Pivoting In A Startup – A Product Development Approach

Pivoting in Startups
This clip sums up product development in a start up. Start with one thing, get distracted by other things and finally end up with something very different. I thought of writing our experiences with FoodKonnekt development process and how one can enjoy this journey of constant churn and clash of technology & business needs.
Eureka, I got it. Like Archimedes I had this brilliant idea which I thought was earth shattering. Now as any entrepreneur I was running towards my mac book to come up with the feasibility of the idea – excel spreadsheets, market research, idea validations – you name it I have done that. Next step is to build a prototype and that is where I feel the rubber meets the road. All your projections of getting the product out to the door within a very short amount of time with no and very little budget and with requirements changing (your brains churns out ideas by the minute) is a myth. Have a very good buffer of the time and resources needed along with proper testing or else you will end up in a vicious cycle of bug fixes and patches.

Come up with a well defined product requirements – business and technical. Given that one can come up with an elaborate mouse trap that has all the bells and whistles or choose the basic option that works (provide core feature set) along with elegant design. The second option is what we have aimed for (aiming for) when building FoodKonnekt. Our basic goal during the product development was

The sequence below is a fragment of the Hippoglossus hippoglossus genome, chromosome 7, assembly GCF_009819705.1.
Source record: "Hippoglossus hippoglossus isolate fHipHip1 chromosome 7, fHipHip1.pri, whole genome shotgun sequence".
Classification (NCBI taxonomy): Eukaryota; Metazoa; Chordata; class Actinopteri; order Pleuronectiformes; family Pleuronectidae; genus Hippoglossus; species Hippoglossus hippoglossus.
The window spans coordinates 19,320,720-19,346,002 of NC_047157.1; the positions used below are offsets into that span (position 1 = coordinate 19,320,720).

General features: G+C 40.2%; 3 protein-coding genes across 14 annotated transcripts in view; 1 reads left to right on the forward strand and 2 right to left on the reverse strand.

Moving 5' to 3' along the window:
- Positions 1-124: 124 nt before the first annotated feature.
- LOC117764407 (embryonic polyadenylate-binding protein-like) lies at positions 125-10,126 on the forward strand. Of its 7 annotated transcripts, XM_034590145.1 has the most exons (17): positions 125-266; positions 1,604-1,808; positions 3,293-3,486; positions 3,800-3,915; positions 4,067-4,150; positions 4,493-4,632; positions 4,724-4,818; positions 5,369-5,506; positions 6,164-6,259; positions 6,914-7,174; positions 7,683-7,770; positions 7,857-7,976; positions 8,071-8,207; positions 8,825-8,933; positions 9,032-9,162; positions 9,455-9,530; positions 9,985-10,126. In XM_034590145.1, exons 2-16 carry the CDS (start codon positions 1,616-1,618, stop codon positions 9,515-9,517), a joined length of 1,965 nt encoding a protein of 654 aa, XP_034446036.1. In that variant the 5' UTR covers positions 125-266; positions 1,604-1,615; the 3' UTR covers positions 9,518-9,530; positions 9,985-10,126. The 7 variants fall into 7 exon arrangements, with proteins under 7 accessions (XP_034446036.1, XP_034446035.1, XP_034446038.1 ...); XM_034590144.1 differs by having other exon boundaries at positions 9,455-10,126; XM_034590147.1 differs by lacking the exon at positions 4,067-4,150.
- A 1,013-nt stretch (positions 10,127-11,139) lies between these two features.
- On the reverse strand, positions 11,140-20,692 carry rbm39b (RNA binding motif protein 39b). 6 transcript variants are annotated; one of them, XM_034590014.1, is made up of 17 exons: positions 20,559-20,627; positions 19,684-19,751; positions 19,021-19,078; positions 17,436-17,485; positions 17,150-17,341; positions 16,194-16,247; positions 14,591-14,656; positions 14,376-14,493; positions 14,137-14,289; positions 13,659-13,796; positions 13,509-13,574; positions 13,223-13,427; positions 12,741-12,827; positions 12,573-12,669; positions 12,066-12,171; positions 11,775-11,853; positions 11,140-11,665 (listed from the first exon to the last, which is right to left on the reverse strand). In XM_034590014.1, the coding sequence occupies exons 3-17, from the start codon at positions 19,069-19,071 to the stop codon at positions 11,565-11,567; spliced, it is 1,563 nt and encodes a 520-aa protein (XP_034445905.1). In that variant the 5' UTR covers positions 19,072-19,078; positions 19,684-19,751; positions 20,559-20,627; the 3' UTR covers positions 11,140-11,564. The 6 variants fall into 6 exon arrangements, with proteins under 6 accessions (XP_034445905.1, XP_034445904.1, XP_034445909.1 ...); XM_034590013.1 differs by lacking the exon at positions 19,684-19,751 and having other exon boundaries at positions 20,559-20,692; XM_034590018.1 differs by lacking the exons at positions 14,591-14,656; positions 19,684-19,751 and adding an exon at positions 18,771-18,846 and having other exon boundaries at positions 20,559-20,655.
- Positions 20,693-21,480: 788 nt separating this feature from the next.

1. Come up with a basic version of the product that can work – place orders online, get into the PoS and get notifications when to pick up
  2. The UI and UX of the product has to be impeccable or else the product will not fly
  3. Ability to meet customer’s requirements (most of them) within a certain timeline

Once these goals have been set, our requirements were also kind of set in stone (they still change a little bit and that is normal). Then we started working on creating a working prototype and have couple of our customers give feedback about the functionality (must have, nice to have and does not matter scale). With all these planning we still had issues and this is what I would suggest to those who are or would be in the same boat as we were.

  1. Have a very specific goals (requirements wise) for your product
  2. Document them and document them well with screenshots and wire frames
  3. Timeline – budget for 1.5 to 2.0 times your original plan
  4. Follow a lean product development model – create a smaller feature set for faster iteration
  5. Communicate with your team on a continuous basis
  6. Involve your customers right from requirements gathering to product testing
  7. Have fun